I watched the seconds tick by on the clock and willed them to go faster. There was one more week of tedium to get through, and then we had six-weeks of summer holiday to look forward to.

It wasn’t fair of Mrs. Smith to expect us to concentrate on lessons. We finished our yearly exams last week. The other teachers set up DVDs in their classes.

I rubbed my eyes. Twenty minutes left, and I couldn’t even sit and moon over Jason, now the blind was closed. Not that he would be interested in me. There was a limit to how attractive someone could look in a school uniform that was a cross between a nun’s habit and a burqa.


I turned to my left and saw Caroline Harrington, sitting at the next desk, waving a scrap of paper at me. I glanced to the front of the classroom, and when Mrs. Smith turned her back to write something on the blackboard, I reached over and took the note from Caroline.

I unfolded the note, laid it flat on my desk and read Caroline’s messy handwriting.

Caught you looking! Don’t blame you!

I grinned and then pulled a face at Caroline. I picked up my pen to write a reply. I only managed to write one word before the classroom door opened, and Mrs. Hawksley, the school headmistress, entered the room.

Mrs. Hawksley’s hair, too dark to be her natural colour, was pulled back in a severe bun, revealing piercing blue eyes. Her sharp eyes surveyed the room before her gaze settled on me.

“I’m sorry to disturb your lesson, Mrs. Smith,” she said. “But I need to speak to Lucy Carter.”

I screwed the note up in my fist in a desperate attempt to hide it. Had old hawk eyes seen it?

“Please come with me, Lucy,” Mrs. Hawksley said.

I got to my feet and glanced over at Caroline. Her face was pale and pinched. She was probably worried I would tell Hawksley the note was from her. I stood up, pushing back my chair, which scraped along the floor.

Mrs. Hawksley winced at the noise and then waved a hand at my exercise book and math text book on the desk. “Bring your belongings too.”

I picked up my rucksack, shoved my books into it and put the screwed-up note into a side pocket. I could feel the eyes of the rest of the class on me. Flushed and embarrassed, I fumbled with my pens, knocking one of them to the floor. The lid of my old-fashion wooden desk fell shut catching my fingers.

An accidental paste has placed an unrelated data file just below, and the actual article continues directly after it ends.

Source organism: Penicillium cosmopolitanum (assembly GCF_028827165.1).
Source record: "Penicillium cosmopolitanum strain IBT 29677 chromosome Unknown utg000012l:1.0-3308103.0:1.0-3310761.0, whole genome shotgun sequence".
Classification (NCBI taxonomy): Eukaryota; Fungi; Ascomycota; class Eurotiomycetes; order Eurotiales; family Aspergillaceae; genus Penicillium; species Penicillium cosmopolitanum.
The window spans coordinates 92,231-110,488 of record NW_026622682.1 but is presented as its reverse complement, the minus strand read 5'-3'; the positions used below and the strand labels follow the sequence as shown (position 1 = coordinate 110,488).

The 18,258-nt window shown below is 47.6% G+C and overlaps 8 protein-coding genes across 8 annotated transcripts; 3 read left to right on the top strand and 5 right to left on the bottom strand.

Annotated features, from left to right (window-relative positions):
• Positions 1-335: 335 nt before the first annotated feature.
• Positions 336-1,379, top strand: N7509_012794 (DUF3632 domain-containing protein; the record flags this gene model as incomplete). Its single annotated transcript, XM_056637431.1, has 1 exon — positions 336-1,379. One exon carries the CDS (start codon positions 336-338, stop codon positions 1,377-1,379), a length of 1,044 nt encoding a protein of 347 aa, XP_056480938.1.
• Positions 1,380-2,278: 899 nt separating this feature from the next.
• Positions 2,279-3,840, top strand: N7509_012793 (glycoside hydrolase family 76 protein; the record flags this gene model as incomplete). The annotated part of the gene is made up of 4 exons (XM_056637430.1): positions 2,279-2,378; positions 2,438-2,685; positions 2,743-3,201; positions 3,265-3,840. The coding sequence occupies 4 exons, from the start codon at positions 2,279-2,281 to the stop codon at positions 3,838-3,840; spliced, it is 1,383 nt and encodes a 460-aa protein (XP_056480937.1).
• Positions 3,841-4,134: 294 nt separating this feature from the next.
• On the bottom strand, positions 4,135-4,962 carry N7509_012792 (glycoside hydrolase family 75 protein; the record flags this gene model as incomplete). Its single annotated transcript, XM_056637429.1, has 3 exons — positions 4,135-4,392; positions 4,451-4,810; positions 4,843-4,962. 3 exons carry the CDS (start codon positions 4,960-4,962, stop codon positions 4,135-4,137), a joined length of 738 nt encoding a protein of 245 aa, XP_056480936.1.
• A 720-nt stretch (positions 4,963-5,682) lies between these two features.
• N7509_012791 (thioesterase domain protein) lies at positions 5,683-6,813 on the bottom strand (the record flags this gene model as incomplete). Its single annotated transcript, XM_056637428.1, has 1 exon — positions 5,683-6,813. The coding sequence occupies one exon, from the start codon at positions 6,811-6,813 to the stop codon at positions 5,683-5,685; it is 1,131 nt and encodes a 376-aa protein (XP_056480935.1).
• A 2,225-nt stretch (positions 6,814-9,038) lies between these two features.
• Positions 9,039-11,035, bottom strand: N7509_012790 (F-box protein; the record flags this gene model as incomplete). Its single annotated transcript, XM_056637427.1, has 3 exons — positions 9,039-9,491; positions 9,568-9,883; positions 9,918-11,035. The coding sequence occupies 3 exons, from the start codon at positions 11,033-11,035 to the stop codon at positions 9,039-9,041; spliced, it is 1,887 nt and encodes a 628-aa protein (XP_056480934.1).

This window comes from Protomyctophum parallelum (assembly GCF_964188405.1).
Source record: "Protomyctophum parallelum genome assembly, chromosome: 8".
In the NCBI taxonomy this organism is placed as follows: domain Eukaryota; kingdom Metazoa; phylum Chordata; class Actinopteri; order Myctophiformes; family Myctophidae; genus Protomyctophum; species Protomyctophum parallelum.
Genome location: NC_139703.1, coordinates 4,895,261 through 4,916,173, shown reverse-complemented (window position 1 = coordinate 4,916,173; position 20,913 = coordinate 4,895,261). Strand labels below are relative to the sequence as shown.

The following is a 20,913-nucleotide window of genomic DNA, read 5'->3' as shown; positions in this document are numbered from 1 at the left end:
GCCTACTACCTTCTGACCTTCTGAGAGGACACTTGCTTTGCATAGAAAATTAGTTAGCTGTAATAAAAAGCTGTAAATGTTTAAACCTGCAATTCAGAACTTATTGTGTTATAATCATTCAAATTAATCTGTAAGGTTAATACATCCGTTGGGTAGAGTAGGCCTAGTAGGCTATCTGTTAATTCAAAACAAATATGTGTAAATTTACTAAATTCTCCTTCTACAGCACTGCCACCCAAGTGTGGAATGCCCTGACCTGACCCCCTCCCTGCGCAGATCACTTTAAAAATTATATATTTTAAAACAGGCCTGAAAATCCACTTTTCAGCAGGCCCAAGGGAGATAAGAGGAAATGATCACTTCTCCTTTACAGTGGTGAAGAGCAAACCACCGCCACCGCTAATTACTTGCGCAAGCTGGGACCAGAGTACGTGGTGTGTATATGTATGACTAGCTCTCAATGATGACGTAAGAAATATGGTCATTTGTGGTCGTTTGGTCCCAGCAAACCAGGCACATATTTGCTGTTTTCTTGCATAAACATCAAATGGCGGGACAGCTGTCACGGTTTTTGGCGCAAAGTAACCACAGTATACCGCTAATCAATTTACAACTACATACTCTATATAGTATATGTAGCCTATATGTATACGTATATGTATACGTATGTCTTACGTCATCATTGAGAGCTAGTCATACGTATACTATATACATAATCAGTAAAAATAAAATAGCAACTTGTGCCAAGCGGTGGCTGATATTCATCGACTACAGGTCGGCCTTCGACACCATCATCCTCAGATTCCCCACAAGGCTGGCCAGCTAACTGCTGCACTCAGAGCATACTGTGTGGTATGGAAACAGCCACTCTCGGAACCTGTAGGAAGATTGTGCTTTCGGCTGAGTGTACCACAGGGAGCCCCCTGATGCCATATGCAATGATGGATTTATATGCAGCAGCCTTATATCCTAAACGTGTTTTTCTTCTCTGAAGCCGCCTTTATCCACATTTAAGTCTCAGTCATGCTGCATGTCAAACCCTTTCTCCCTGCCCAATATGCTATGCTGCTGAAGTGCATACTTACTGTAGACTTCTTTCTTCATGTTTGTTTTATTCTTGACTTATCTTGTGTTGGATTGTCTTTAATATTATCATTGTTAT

I rarely got into trouble at school. I wasn’t a high flier, more a middle-of-the-road student, doing just enough work to keep me out of trouble, but not enough to get A-grades.

When I finally had everything packed away, I walked towards Mrs. Hawksley and the door. On my way, I shot Caroline another quick look, to reassure her I wouldn’t get her into trouble, and followed Mrs. Hawksley out of the classroom.

Mrs. Hawksley strode along the corridor, and I hoisted my rucksack on my shoulder and struggled to keep up. My mind raced through excuses I could give the headmistress for passing a note in class. My parents would go mad if they heard about this. Six months ago, I had been reprimanded for talking to Caroline in class, and my parents stopped my allowance for a whole month.

Our footsteps echoed along the elegant walkway. St. Catherine’s was over two-hundred years old. The walls were wood-panelled, and still held their rich colour, with only a few scuff marks. The floor showed signs of wear, but it was highly polished and gleamed, despite hundreds of girls stomping on it year after year.

As we approached the entrance to the dining hall, I had an idea. I kept my eyes fixed on Mrs. Hawksley’s back and willed her not to turn around. Then I inched open the side-pocket zip on my rucksack, and my fingers closed around the note. As we passed the dining hall, I stepped inside and flung the note into the bin, which stood next to the doorway, then I walked quickly to catch up with the headmistress. I felt a little better after I had thrown the evidence away. Hawksley wouldn’t be able to prove a thing.